New research has trebled the number of genetic regions known to be implicated in Crohn's disease, a form of inflammatory bowel disease, to over thirty. The research, published today in the journal Nature Genetics, has identified a number of potential new targets for drug development as well as providing surprising new links between the condition and other common diseases including asthma.
Crohn's disease affects between 1 in 500 and 1 in 1000 people within the UK, causing inflammation of gastrointestinal tract and leading to pain, ulcers and diarrhoea. The disease can strike at any age, but onset is typically between 15 and 40 years old. As many as 80% of people suffering from the disease will require surgery at some point.
Previous studies have already identified 11 genes and loci (regions of the genome typically including one or more genes) that increase susceptibility to the disease. Now an international collaboration of researchers has identified a further 21 new genes and loci. The team of scientists and clinicians involved used DNA samples from almost 12,000 people. Many were from UK patient collections and analysed originally in the Wellcome Trust Case Control Consortium the largest study ever undertaken into the genetics underlying common diseases with others coming from European and North American collections.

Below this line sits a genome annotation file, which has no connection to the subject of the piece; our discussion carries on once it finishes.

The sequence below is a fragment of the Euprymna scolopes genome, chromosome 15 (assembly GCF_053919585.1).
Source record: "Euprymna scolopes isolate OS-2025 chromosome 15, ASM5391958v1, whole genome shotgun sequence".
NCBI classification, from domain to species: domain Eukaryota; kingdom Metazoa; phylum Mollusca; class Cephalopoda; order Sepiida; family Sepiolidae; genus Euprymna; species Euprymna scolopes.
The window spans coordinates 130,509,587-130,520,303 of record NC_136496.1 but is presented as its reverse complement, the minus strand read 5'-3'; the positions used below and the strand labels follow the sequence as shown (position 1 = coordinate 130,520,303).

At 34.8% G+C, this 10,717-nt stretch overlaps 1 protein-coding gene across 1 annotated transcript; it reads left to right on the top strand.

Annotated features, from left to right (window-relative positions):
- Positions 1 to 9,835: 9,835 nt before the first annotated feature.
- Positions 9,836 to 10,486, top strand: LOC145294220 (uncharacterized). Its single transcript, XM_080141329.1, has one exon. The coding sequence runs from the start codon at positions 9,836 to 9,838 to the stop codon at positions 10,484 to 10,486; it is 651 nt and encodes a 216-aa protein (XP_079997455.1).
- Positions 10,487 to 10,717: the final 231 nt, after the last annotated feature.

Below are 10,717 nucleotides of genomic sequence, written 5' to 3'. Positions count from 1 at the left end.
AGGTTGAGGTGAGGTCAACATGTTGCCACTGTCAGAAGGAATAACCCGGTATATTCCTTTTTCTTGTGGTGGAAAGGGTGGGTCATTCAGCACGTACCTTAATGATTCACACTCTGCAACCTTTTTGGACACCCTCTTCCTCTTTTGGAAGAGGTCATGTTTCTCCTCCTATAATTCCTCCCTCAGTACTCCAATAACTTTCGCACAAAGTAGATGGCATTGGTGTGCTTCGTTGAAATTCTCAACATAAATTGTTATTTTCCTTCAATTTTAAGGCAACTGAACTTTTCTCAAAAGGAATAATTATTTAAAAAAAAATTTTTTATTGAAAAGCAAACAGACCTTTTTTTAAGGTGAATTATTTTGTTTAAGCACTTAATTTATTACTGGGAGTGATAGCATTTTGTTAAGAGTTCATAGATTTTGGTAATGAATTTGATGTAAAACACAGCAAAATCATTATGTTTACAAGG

"We now know of more than thirty genetic regions that affect susceptibility to Crohn's disease," says Dr Jeffrey Barrett from the Wellcome Trust Centre for Human Genetics at the University of Oxford, lead author of the study. "These explain only about a fifth of the genetic risk, which implies that there may be hundreds of genes implicated in the disease, each increasing susceptibility by a small amount.
"Whilst this study shows the power of genome wide association studies to reveal the genetics behind common diseases, it also highlights the complexity of diseases such as Crohn's."
|Contact: Craig Brierley|